In 2002, Winston Churchill won his final nationwide vote—beating off competition from Darwin, Newton, Nelson, Elizabeth I, Princess Diana and Shakespeare, among others—to be named the Greatest Briton of all time by BBC listeners. It was hardly surprising, given the iconic moments that punctuated Churchill’s life: giving the V sign to Nazi Germany, guiding the country through the Blitz, and, of course, “We shall fight them on the beaches”.
But there are other sides to the great man that are less frequently mentioned: his oversight of the disastrous Gallipoli campaign is one; his increasing doubt, depression and alcoholism as the war continued, another. No cinematic depiction has attempted to complicate the image of the wartime hero, until now. Churchill, starring Brian Cox, shines a light on the iconic politician’s demons in the run-up to the D-Day landings in 1944.
“What’s fantastic about it is that you have such a visually iconic person—the hat, the scarf, the coat, the shape, the height, the walk—all those things, because they’re so iconic, you become very aware of not wanting that to be all it’s about,” explains director Jonathan Teplitzky. “I was very conscious of wanting to go deeper than that and to go beyond that. In many ways, Churchill was a great performer, and they were all his props, and it was very important to peel back some of those layers.”
From the outset, Teplitzky brought a fresh perspective. “Being Australian, I didn’t grow up with a British point of view of Churchill, [as] this great man who saved Britain from the Nazis; you also have this flip side, which is that he was one of the great architects of Gallipoli … the man who basically used Australians as cannon fodder.
“What was most interesting was this guy at a very vulnerable state of his life. He was 70 years old, almost, he was an alcoholic, he was suffering these incredible downward spirals of depression. I began to realize [that] a lot of what fuelled his depression was his great—I would say—shame and guilt about what he had been part of, and not wanting to repeat it. Which is where the idea of the film comes from, which is: Churchill tried to stop D-Day. Not many people actually know that, but it’s true.
“He tried to stop it because he feared it would be another Dunkirk; another Gallipoli.”
Much of the film comes from Churchill’s own words. “One of the interesting things about that period of time,” Teplitzky adds, “is that Churchill himself is the expert on that period. He kept meticulous and very detailed diaries on this. Other world leaders of the time, like Eisenhower, weren’t keeping diaries and writing about it in the same way. And Alex [von Tunzelmann, the film’s writer], who is a historian, guided me through a lot of the historical stuff.
“It’s a question that comes up all the time: how much was dramatized, how much was fictionalized? I don’t think a lot was fictionalized; I think quite a bit was dramatized.”
One example of such a moment in the film comes when George VI visits Churchill, the two having initially planned to go on a boat to direct D-Day in person, and informs him that they can no longer do so.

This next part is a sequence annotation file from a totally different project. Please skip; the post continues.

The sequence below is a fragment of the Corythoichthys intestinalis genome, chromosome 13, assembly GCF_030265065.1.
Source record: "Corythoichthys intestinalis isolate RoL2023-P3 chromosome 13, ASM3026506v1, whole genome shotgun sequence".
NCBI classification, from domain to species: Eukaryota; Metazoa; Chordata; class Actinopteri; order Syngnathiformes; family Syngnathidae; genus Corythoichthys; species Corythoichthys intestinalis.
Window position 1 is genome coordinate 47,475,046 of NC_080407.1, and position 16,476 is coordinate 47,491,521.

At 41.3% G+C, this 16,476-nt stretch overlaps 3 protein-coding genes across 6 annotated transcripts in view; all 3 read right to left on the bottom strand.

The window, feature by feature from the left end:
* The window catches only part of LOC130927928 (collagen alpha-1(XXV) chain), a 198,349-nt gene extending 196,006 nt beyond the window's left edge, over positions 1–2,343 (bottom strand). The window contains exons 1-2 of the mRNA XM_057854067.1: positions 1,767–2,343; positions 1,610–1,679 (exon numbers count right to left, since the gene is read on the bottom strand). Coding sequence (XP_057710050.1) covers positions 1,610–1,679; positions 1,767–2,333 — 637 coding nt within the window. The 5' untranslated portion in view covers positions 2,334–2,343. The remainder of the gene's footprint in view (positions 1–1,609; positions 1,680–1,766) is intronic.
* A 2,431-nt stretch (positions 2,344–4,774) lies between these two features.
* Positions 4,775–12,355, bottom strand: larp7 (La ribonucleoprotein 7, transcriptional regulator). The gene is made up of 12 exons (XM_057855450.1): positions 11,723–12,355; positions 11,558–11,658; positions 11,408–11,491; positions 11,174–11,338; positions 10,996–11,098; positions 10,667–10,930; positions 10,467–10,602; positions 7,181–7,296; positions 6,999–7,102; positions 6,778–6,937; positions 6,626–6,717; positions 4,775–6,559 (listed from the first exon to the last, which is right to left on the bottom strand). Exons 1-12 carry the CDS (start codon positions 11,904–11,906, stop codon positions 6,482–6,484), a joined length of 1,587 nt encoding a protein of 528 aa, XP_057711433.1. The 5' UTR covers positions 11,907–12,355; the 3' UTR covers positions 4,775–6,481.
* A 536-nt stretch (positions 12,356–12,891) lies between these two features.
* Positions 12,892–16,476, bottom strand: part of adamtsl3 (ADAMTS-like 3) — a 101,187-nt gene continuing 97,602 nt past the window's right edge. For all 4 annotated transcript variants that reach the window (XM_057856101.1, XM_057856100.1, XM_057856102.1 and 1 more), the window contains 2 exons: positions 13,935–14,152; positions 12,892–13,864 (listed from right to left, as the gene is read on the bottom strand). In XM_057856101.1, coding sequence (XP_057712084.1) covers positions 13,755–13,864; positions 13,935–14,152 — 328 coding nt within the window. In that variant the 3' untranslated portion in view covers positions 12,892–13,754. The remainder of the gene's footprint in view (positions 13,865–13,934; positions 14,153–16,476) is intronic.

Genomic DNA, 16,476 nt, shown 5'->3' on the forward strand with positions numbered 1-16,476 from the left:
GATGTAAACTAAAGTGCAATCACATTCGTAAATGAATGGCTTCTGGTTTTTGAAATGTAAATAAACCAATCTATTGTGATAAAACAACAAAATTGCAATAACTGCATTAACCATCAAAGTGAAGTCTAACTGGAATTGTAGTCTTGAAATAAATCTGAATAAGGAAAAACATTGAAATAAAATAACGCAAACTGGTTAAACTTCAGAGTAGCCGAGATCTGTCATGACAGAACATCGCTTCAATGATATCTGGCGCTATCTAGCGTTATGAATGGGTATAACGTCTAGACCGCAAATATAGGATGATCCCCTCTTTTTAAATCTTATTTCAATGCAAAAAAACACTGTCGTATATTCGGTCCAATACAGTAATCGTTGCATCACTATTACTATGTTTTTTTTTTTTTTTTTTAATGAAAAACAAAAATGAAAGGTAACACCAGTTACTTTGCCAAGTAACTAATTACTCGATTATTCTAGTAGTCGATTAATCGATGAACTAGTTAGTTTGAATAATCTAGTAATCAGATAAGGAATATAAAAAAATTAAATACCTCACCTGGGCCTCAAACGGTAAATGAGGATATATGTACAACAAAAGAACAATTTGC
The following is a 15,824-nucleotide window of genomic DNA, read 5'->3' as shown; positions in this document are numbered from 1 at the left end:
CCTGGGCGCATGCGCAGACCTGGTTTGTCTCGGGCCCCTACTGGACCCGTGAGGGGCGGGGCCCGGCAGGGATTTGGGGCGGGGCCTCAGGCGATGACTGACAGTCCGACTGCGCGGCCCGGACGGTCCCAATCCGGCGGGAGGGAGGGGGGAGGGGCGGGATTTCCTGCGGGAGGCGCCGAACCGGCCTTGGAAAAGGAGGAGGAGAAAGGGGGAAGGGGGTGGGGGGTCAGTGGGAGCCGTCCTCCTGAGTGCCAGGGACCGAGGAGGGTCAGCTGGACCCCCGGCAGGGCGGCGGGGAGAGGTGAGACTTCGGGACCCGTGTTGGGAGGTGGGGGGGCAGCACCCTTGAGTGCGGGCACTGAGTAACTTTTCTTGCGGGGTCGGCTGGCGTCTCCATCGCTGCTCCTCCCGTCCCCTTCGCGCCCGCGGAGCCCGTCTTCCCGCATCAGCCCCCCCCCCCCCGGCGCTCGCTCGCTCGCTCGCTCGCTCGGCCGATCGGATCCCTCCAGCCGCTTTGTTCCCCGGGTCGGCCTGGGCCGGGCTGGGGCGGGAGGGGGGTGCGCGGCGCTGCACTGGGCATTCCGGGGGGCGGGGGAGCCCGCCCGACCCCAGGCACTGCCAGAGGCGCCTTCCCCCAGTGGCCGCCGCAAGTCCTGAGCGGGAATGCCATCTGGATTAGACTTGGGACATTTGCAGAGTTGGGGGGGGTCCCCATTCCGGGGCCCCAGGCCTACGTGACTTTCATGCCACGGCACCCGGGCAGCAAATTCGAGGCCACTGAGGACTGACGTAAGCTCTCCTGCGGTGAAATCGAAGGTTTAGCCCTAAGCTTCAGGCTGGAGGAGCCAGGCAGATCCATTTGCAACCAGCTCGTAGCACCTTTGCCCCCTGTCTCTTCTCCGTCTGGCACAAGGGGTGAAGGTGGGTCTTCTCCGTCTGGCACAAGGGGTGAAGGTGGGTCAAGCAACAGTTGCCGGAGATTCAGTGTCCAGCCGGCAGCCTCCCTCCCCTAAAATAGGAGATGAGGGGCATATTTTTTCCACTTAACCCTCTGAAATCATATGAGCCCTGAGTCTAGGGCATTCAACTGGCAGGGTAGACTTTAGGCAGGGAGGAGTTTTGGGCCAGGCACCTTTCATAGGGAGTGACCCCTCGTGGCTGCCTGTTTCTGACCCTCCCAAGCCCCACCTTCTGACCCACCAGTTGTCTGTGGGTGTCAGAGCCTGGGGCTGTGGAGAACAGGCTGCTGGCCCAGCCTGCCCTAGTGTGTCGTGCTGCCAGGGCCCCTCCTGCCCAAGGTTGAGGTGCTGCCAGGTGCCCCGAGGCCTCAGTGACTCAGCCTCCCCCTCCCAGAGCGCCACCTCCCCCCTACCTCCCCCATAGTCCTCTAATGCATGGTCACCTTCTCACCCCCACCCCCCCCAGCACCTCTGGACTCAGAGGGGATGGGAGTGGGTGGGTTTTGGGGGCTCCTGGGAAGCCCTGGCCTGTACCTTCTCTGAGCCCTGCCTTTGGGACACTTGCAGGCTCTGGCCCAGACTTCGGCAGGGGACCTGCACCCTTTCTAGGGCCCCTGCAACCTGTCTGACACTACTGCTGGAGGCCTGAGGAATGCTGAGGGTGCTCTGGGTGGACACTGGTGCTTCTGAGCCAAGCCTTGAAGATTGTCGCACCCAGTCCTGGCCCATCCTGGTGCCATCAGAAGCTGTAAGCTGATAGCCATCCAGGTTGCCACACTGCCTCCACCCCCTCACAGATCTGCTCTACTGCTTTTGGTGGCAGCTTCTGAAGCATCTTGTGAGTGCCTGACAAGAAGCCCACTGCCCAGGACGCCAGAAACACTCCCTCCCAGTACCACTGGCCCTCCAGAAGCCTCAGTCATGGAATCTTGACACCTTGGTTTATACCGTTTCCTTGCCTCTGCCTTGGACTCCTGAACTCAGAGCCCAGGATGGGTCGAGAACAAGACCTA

“It’s true that [Churchill] wanted to lead the men. When the King comes to see him, we dramatized that as taking place face-to-face. That whole scene is based on the letter that the King wrote Churchill to say, ‘We can’t do this, and this is what our duty is.’”
Why does Teplitzky think that Churchill wanted to go to D-Day?
“I suspect—and this is only a personal thing—because depression can lead you into these places, he had a kind of death wish; that he would prefer to die on the front lines with the men as opposed to send a whole lot of 20-year-olds off to be slaughtered on another beach.”
Teplitzky is clear on the origins of this connection to the average 20-year-old on the front lines; this empathy to those facing death that drove Churchill to such distress: “So often, now, people sit in an air-conditioned room and push a button, and someone on the other side of the world gets blown up, and the people doing that suffer the same post-traumatic stress disorders that people who fight on the front lines suffer. That tells you about the nature and the fundamental thing about killing people.
“I think political leaders today don’t always understand the nature of what it is to fight wars; Churchill is unusual because as a political leader he also fought on the front lines. After the debacle of elements of the First World War, he quit [political office] and he went off and fought on the front lines. He had a great sense of what it was to send people off to that situation.”
While politicians may have lost that human connection, we conversely know a huge amount about their lives thanks to rolling media coverage. Does Teplitzky think Churchill would have survived the war under today’s scrutiny?
“Say, for example, that the amount that he drank or that his depression had come out during the Blitz. I am sure [the public] wouldn’t have cared, because this was a man overcoming those things, and in doing so he gave them the sense that tomorrow would be better than today, and that there was a sense of hope,” he says.
“That’s what you ask first and foremost from the people that lead you, because most people just want some kind of future, and some kind of security, and some kind of care for them and their family. Some kind of opportunity. I think people are universal in that, throughout the world.”
Churchill is in cinemas from June 16; @churchillfilm